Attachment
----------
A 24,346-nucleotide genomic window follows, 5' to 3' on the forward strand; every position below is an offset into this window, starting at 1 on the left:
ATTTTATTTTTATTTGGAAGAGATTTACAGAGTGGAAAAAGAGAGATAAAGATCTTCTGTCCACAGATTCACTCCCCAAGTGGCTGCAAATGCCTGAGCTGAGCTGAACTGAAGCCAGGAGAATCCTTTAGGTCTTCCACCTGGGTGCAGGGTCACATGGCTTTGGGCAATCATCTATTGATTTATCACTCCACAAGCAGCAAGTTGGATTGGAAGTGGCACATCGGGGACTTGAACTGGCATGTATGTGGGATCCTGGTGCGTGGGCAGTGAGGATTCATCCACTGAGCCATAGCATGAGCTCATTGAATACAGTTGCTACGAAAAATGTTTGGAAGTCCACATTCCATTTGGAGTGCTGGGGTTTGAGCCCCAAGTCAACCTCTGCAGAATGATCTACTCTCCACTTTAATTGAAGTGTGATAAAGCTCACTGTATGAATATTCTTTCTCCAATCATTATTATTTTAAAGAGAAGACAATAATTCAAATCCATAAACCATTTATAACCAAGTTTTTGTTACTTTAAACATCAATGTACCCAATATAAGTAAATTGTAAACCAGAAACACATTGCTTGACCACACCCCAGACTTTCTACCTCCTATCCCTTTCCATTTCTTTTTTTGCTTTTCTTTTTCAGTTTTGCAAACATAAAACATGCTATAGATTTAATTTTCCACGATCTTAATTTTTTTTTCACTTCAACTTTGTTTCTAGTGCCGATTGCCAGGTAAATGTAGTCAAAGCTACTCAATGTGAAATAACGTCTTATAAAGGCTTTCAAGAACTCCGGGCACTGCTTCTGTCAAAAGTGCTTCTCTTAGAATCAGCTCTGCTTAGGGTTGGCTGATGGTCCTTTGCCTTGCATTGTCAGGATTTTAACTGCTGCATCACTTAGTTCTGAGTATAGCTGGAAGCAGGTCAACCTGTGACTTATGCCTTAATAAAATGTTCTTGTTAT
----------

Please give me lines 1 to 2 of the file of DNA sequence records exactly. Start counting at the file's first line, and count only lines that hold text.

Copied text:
A 24,346-nucleotide genomic window follows, 5' to 3' on the forward strand; every position below is an offset into this window, starting at 1 on the left:
ATTTTATTTTTATTTGGAAGAGATTTACAGAGTGGAAAAAGAGAGATAAAGATCTTCTGTCCACAGATTCACTCCCCAAGTGGCTGCAAATGCCTGAGCTGAGCTGAACTGAAGCCAGGAGAATCCTTTAGGTCTTCCACCTGGGTGCAGGGTCACATGGCTTTGGGCAATCATCTATTGATTTATCACTCCACAAGCAGCAAGTTGGATTGGAAGTGGCACATCGGGGACTTGAACTGGCATGTATGTGGGATCCTGGTGCGTGGGCAGTGAGGATTCATCCACTGAGCCATAGCATGAGCTCATTGAATACAGTTGCTACGAAAAATGTTTGGAAGTCCACATTCCATTTGGAGTGCTGGGGTTTGAGCCCCAAGTCAACCTCTGCAGAATGATCTACTCTCCACTTTAATTGAAGTGTGATAAAGCTCACTGTATGAATATTCTTTCTCCAATCATTATTATTTTAAAGAGAAGACAATAATTCAAATCCATAAACCATTTATAACCAAGTTTTTGTTACTTTAAACATCAATGTACCCAATATAAGTAAATTGTAAACCAGAAACACATTGCTTGACCACACCCCAGACTTTCTACCTCCTATCCCTTTCCATTTCTTTTTTTGCTTTTCTTTTTCAGTTTTGCAAACATAAAACATGCTATAGATTTAATTTTCCACGATCTTAATTTTTTTTTCACTTCAACTTTGTTTCTAGTGCCGATTGCCAGGTAAATGTAGTCAAAGCTACTCAATGTGAAATAACGTCTTATAAAGGCTTTCAAGAACTCCGGGCACTGCTTCTGTCAAAAGTGCTTCTCTTAGAATCAGCTCTGCTTAGGGTTGGCTGATGGTCCTTTGCCTTGCATTGTCAGGATTTTAACTGCTGCATCACTTAGTTCTGAGTATAGCTGGAAGCAGGTCAACCTGTGACTTATGCCTTAATAAAATGTTCTTGTTAT